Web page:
I like to run. And when I start out a run, I usually know within 50 paces whether it’s going to be a good run or not.
Some days, my legs feel heavy. Probably not hydrated enough. Some days, I feel like I’m running in a fog. Not enough sleep. Some days, I’m sweating before I even get going. It’s a hot one. Some days, I’ve got a few more aches and pains. Likely sore from cross-training. Or, maybe I’m just getting old.
Those days when I take a few steps and I'm just not feeling it have taught me that you’re just going to have days when you’re just not feeling it.
But I’ve also learned something else. And it's about mindset. Bear with me as I tell you a short story.
One recent January day, I ran four miles in 4-degree temps. I did it just to say that I could. Well, and also because it was one of my designated running days, and I wanted to avoid the treadmill more than anything. So I layered up and set out to see how far I could go. Besides the true fact that four layers of clothing is too much, even in 4-degree temps, that experience taught me a huge truth, and that is this:
The anticipation of doing something unpleasant or uncomfortable is more unpleasant than actually doing it.
That day, one of the coldest of the year, I had a great run. I can honestly say that run is among my top 10 runs. Ever. Including races. And do you know why? Because I challenged myself to do something that I really did not want to do. But when I came back in from that run, I was convinced there was nothing I couldn’t do.
I came in from that run feeling like a total badass. My husband, who knows how much I hate winter weather, was speechless and brags about that moment to this day. Many days, he says that decision I made inspires him when he would rather sit in front of the AC than go for a run in the middle of summer. He sums it up in one word: Grit.
Grit is the thing that pushes you to take on something you dread. It’s the determination to achieve, despite obstacles or adversity. The psychologist Angela Duckworth and her team have concluded that grit is a better predictor of success than intelligence.
So how do you get some grit? You may be thinking, yeah, sure, I know people like that. And I’m most definitely not one of them! But you can be!
Here’s my simple template:
When the brain tries to tell you this thing is going to be a beast, think back to a time when you pushed through your dread to accomplish something significant. It could be anything, not necessarily even related to the task you’re facing. Bring up the emotions you felt, how proud you were of yourself. Remind yourself of the goal you’re trying to achieve by taking this big step. Visualize how proud you’ll be when you accomplish it!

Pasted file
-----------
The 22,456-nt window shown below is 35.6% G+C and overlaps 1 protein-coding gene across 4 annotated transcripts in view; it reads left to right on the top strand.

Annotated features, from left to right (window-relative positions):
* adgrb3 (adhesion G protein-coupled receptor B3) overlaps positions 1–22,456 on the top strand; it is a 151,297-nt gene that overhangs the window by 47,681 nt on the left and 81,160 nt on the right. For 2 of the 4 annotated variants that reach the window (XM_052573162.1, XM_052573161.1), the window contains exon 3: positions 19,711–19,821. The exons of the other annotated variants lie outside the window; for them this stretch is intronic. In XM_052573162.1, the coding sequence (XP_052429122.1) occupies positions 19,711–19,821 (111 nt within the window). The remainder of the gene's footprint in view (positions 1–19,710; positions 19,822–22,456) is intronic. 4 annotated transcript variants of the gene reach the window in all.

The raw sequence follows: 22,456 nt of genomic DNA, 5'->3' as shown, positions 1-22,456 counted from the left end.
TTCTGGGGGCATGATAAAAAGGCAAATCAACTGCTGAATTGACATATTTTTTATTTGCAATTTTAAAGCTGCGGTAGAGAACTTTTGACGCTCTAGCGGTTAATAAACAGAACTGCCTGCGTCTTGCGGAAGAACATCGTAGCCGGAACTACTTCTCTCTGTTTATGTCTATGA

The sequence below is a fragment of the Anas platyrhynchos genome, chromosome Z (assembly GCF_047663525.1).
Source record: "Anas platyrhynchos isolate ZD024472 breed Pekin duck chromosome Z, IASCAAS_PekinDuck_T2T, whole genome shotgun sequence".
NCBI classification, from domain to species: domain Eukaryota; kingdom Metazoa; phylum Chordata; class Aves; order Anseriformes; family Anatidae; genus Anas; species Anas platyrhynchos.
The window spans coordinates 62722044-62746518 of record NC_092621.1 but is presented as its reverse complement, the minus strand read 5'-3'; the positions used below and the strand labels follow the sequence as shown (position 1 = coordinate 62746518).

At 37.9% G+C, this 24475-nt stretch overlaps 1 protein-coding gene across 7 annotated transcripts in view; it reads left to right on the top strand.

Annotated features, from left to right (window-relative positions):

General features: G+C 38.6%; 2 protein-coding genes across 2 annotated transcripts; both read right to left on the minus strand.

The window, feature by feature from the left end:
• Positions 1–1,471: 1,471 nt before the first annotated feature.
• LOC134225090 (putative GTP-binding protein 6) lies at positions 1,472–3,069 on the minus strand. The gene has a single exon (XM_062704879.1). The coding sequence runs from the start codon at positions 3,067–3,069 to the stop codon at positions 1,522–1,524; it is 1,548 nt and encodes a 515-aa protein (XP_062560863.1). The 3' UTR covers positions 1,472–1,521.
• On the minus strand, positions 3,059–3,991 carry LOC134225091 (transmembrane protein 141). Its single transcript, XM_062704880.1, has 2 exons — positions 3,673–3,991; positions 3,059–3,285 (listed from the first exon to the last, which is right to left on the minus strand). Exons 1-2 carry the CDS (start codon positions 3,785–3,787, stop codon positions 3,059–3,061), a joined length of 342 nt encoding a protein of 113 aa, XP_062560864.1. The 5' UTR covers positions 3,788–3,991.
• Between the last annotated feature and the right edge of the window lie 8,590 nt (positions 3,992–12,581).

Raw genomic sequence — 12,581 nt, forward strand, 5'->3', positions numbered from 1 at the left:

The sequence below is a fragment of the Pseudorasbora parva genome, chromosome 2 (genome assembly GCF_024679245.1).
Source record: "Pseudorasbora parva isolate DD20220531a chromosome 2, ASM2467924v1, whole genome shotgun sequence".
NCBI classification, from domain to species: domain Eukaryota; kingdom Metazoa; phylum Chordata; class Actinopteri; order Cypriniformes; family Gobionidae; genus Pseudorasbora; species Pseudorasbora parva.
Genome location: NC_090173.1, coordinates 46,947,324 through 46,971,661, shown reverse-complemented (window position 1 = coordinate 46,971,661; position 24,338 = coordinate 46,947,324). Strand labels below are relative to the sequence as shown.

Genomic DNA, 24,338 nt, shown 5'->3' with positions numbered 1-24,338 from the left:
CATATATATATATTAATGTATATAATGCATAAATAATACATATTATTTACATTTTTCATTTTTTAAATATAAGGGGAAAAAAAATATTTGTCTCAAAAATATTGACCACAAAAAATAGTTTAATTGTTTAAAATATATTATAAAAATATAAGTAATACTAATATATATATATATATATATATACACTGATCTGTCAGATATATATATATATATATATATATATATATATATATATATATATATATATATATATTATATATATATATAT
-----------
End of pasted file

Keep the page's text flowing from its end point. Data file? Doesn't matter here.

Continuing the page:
Everyone needs a little extra motivation sometimes. So think of a nice reward you can give yourself when you accomplish what’s in front of you. Something out of the ordinary, that you can keep in your head when things get challenging and you’re tempted to quit. Then, be sure to honor your commitment to yourself and give yourself the reward. Savor it, and remind yourself what you did to earn it.
I use this one a lot (as you know if you read my blogs!), because it’s just so good. The power of the mind when it attempts to stop you from pushing yourself is not to be taken lightly. So don’t give your brain a chance to talk you out of it! The amazing Mel Robbins introduced us to the 5 Second Rule for situations just like this. And it’s simple. When you’re facing something daunting, before you have time to think, count down from 5, and then blast off! Literally count: 5-4-3-2-1, and do it! The 5 Second Rule eliminates the gap between thinking about doing something and actually taking action.
This simple three-step process works whether you need to study for a professional certification exam or just dread reorganizing your office. Try it, then hit me up and let me know how it works for you. And if you’re finding that you just can’t coach yourself to take these bold steps, I’m here to help.